Laura Owens – Vincent Van Gogh: A Conversation Through Time
Van Gogh Foundation, Arles, France
through October 31, 2021
No blue without yellow and without orange, and if you do blue, then do yellow and orange as well, surely.Vincent Van Gogh, Letter to Emile Bernard, Arles (June 7, 1888)
Written by Gary Brewer
While on an artist residency in Provence, France, I had the opportunity to see the Laura Owens – Vincent Van Gogh exhibition at the Van Gogh Foundation in Arles, France. What an impressive opportunity for a contemporary painter to be paired with Van Gogh.
Laura Owens is a Los Angeles based artist whose success began in the 1990s. When I first moved to Los Angeles in 2013, Owens along with Wendy Yao and Gavin Brown, founded 365 Mission, an impressive warehouse, art studio, and gallery space. For five years it had a rich run of exhibitions of contemporary artists as well as lectures and performances. It also shared the space with Ooga Booga Bookstore: it was an impressive early manifestation of Los Angeles transforming into a major center of contemporary art. The first exhibition was a group of 12 enormous paintings that Owens’s created in the building. Some of the formal abstract motifs she was experimenting with at that time are present in the installation that she created for the show in Arles.
She took on the show at the Van Gogh foundation with an ambitious vision in mind and a level of chutzpah and determination that she realized with a fearless panache. She lived in Arles for about a year during the Covid lockdown, investigating Van Gogh’s life there and the work that he created. She also researched each of the seven paintings that would be included in this exhibition. She used patterns from early 20th century design, some of which she found in a book of work created by an unknown designer, Winifred How in 1916-19, that she purchased at a book fair as a resource for her paintings, specifically with this project in mind.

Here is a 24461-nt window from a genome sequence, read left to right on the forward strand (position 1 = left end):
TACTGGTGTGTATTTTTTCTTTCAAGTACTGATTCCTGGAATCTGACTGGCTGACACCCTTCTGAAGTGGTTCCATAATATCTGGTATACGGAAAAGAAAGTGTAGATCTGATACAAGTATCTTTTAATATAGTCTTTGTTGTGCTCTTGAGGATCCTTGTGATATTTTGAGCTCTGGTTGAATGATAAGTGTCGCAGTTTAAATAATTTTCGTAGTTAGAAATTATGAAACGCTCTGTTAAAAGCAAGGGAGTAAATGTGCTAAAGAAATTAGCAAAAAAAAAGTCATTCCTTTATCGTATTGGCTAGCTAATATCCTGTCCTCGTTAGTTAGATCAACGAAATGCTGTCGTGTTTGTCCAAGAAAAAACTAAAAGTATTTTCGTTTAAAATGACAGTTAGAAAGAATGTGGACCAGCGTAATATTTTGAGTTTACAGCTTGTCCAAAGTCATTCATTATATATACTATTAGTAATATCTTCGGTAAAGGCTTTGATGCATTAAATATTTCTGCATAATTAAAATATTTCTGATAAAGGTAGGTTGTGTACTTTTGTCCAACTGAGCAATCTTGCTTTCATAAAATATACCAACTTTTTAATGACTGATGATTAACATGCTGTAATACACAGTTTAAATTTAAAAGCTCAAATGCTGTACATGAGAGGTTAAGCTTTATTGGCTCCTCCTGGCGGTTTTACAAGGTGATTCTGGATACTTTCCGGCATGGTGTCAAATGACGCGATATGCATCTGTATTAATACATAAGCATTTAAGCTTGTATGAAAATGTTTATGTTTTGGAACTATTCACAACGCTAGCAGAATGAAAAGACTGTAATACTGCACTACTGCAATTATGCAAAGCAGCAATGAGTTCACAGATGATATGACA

These became some of the motifs that she drew from to create the vast colorful wallpaper that fills the galleries of the Van Gogh Foundation. The wallpaper is created using a variety of techniques: silk screening, wood block printing, hand painting, felt flocking and air brushing, to create lush fields of rich complex designs. The beautiful colors and playful, bold designs are a reflection of the patterns from the era in which Van Gogh painted and are not unlike the patterns that we see in the backgrounds of many of Van Gogh’s portraits. Owens layers the patterns and in some areas uses drop shadows to give the illusion of spatial depth. At the edges of the walls and in the corners of the rooms, some of the design silhouettes of the overlays draw from abstract motifs in her paintings. They are a distinctive signature of the artist’s work and emphasize her interest in pattern as a narrative element and a formal device to structure her paintings and to convey ideas.
The rooms work wonderfully as installations in themselves. Each wall is a bold compilation of one, two or three patterns alone or in concert. She inserts playful contemporary sticker designs as well, giving it a pop culture ingredient that brings these Victorian era wallpaper designs up to the present. The drop shadows, which create spatial illusions of depth, bring an architectural element into the rooms. Planar overlays are activated through this simple device of creating the illusion of shadows animating the space, causing one plane to hover just above the other.